A comment Federer made in his post-match presser on the subject of his increasing tendency to show his emotions is relevant to this discussion: ". . . It is true I am trying to push myself, you know, not to be actually more emotional but (rather) to try to play well." In other words, he's less interested in venting, or expressing his feelings, than in using them to lift his game. The difference between playing well as a matter of course, and searching for ways to motivate yourself to play well, often while looking utterly disengaged, is the difference between a 21-year old aspiring talent and a veteran champion who's at the stage in his career when appetite is no longer his driving force.
But it wasn't like Federer needed to grope for extra motivation against Djokovic; the young Serb is one of the few players capable of striking real fear in Federer's heart, and the role fear plays in the show of courage is generally underestimated. Having seen how Djokovic came out and tore into Andy Roddick the other night, Federer knew that if he wasn't on his game he'd get ripped to shreds. So he came out today and played his best set of the tournament; he converted 83 percent of his first serves, and made twice as many forehand winners (6) as unforced errors of any kind (3).
This was high-grade Federer, and Djokovic didn't really know what hit him, nor was able to sustain the requisite level of play to get Federer out of his grille once he did reach that rarefied zone. Djokovic found his leg strength, the length on his shots, and his focus in the second set and part of the third, and while Federer sometimes lapsed and took his foot off the accelerator, he gave it the gas when he most needed it - on the uphill portions of the match. He broke Djokovic for 6-5 in the second set and served it out with little trouble. In set 4, Federer pushed Djokovic until he crumbled, and he reeled off the last four games running. His game is no longer a flood tide; it now ebbs and swells in intervals through a match, and today it reached the high-water mark at the times when it really mattered.
Federer was helped along by the New York crowd, which has embraced him in a way that might have puzzled or perhaps even irritated at least one onlooker, fist-pumping, camera-addressing, crotch-grabbing, Krickstein-beating (and here poor Aaron thought Marcos Baghdatis had taken him off the hook. . .), gut-spilling, cliche-spewing Jimmy Connors. The crowd undoubtedly appreciated Connors - after all, what greater viewing pleasure is there than, to borrow Jimbo's own analogy, seeing his pale entrails spilled out and gleaming wetly on a black puddle of blood on Deco-turf?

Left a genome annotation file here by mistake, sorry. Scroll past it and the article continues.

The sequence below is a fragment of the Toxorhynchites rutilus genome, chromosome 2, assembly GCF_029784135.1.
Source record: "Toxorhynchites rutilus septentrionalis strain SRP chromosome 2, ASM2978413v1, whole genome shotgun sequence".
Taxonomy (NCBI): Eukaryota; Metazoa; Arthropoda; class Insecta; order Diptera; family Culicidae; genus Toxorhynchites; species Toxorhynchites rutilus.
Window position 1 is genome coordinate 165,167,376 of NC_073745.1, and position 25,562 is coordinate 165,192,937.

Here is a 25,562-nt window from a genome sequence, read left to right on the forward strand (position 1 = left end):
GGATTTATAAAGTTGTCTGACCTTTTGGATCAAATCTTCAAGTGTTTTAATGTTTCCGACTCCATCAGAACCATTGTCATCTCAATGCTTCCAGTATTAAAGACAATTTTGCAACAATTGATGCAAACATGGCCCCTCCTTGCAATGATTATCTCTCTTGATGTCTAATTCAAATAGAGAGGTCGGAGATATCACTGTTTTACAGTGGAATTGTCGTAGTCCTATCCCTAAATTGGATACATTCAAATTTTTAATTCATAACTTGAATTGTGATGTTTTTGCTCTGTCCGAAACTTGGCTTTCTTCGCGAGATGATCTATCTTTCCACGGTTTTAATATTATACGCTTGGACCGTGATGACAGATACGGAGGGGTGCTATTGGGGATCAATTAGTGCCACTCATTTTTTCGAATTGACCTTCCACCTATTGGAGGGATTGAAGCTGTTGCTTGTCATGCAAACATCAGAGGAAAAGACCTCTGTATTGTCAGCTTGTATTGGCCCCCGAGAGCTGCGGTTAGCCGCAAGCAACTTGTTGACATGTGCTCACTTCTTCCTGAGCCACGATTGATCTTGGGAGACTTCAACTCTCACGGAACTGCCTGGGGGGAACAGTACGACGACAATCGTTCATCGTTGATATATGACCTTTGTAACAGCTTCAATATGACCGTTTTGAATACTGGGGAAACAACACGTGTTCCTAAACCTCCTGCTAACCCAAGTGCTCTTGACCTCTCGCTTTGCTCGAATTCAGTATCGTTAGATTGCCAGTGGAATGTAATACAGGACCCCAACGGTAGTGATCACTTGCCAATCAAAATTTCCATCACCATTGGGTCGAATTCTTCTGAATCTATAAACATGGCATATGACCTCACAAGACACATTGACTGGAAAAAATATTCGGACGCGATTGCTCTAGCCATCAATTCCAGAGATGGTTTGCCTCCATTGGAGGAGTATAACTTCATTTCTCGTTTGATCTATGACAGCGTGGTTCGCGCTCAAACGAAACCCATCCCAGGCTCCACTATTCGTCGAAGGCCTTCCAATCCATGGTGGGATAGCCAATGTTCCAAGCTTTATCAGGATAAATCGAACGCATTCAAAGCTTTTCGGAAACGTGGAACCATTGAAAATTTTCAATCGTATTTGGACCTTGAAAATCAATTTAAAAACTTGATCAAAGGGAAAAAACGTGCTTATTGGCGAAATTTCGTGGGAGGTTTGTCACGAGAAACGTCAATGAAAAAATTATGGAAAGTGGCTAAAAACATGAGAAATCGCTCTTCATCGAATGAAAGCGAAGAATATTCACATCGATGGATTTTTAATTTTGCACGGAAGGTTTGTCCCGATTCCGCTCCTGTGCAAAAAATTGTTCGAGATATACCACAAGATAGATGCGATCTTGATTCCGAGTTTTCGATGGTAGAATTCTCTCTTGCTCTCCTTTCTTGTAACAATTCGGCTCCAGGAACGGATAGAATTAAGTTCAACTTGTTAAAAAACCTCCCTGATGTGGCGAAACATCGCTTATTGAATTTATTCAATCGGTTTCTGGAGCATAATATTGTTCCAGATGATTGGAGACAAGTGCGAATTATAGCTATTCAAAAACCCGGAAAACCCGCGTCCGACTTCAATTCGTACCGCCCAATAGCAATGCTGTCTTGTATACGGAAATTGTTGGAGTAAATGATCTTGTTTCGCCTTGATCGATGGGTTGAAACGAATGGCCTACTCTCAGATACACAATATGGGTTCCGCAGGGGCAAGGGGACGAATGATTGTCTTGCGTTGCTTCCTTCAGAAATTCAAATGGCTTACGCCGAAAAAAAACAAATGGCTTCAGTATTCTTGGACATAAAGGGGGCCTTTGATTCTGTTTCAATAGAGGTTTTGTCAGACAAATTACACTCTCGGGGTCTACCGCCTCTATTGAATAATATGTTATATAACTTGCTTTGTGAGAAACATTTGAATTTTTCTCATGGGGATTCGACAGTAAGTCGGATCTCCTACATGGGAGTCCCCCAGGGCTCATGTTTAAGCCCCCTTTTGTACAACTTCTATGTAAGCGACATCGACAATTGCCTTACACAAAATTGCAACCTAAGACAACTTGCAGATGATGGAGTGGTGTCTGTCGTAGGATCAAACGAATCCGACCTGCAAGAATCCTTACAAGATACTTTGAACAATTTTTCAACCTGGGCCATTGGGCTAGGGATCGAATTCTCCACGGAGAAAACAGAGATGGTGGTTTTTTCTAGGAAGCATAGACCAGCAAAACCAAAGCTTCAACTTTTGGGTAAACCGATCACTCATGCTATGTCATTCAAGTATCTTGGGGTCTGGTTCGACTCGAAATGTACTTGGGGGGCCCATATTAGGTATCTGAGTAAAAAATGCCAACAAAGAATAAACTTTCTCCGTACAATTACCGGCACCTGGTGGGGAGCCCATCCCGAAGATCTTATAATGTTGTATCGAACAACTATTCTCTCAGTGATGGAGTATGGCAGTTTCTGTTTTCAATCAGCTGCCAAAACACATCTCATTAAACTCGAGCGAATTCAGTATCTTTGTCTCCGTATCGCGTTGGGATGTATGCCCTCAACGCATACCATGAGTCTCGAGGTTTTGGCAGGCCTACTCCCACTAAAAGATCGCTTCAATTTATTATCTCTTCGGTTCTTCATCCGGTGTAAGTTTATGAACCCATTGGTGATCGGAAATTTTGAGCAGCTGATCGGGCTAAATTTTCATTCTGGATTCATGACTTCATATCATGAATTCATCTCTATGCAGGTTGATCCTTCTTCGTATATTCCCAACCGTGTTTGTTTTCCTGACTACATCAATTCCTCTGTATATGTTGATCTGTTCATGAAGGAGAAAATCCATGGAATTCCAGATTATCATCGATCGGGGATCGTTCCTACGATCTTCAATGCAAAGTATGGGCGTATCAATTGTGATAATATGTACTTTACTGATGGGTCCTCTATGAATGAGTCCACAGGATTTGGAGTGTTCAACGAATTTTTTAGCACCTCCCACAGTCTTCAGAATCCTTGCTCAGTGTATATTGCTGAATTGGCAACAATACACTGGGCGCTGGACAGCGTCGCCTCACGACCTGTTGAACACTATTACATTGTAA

Maybe watching a supremely gifted champion who embodies class grappling with and overcoming his own demons while discreetly keeping his intestines packed in his tummy? Just a thought. . .
Someone asked Federer if the ovations he received along with the frequent cries of encouragment and support, meant much to him. He answered: "Yeah, I said it from the start. It would be great if I do get, you know, a lot of fan support. I don't count on it because I'm not American, but I feel a little bit New Yorker right now."
Perhaps that also explains why Roger has shown fewer of his customary inhibitions lately, and has felt free to bellow, roar, challenge calls with a dismissive swipe of the hand, and clench his fist and spit, "Yes!" Next thing you know, this guy may be shoving aside little old ladies to jump in a free taxi, or plunking down $800 for a haircut. Having a little tete-a-tete with Anna Wintour during Fashion Week? No way, you say? Mark my words. . .
During the presser, Willie from ESPN asked: "Given the expectations you have of yourself, and that everybody has of you, now that you're in your third straight slam final, how would you describe your year?"
Federer replied, "Let's wait another day and then I will answer that question."
Willie pressed on: "How will you describe it if you win at the end of that?"
Federer has this gaze that he sometimes levels at a journalist, sizing up the man or woman but in a way that is neither menacing nor dismissive. He said, "You can't wait, eh?" He waited for everyone to stop laughing, then softened his tone and added: "Yeah, I don't know. Give me 35 hours, and then we'll sit down with something to drink and I'll tell you everything."
Again, everyone laughed.
I jotted a note, reminding myself to ask Willie if he would mind if I tagged along for that one.